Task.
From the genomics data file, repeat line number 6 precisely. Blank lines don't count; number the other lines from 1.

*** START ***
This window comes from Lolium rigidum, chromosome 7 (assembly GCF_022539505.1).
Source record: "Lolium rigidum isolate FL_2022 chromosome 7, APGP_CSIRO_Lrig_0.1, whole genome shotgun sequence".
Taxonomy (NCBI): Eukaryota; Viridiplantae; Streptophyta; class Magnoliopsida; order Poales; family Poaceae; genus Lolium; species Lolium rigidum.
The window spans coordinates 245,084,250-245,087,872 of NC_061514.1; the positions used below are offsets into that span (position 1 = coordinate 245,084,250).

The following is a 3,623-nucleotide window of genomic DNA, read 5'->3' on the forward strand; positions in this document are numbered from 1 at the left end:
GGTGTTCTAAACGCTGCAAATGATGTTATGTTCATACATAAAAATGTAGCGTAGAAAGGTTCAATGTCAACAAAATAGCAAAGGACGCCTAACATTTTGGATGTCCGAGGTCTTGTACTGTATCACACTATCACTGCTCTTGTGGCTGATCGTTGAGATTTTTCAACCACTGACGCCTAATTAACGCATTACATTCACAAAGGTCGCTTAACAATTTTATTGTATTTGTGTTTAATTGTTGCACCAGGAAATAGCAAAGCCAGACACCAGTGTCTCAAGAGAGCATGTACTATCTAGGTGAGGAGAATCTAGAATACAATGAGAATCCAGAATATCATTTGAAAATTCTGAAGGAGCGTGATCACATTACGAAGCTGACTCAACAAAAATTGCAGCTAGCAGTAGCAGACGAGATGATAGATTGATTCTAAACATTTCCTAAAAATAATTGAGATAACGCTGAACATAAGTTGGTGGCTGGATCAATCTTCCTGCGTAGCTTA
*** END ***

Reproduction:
GGTGTTCTAAACGCTGCAAATGATGTTATGTTCATACATAAAAATGTAGCGTAGAAAGGTTCAATGTCAACAAAATAGCAAAGGACGCCTAACATTTTGGATGTCCGAGGTCTTGTACTGTATCACACTATCACTGCTCTTGTGGCTGATCGTTGAGATTTTTCAACCACTGACGCCTAATTAACGCATTACATTCACAAAGGTCGCTTAACAATTTTATTGTATTTGTGTTTAATTGTTGCACCAGGAAATAGCAAAGCCAGACACCAGTGTCTCAAGAGAGCATGTACTATCTAGGTGAGGAGAATCTAGAATACAATGAGAATCCAGAATATCATTTGAAAATTCTGAAGGAGCGTGATCACATTACGAAGCTGACTCAACAAAAATTGCAGCTAGCAGTAGCAGACGAGATGATAGATTGATTCTAAACATTTCCTAAAAATAATTGAGATAACGCTGAACATAAGTTGGTGGCTGGATCAATCTTCCTGCGTAGCTTA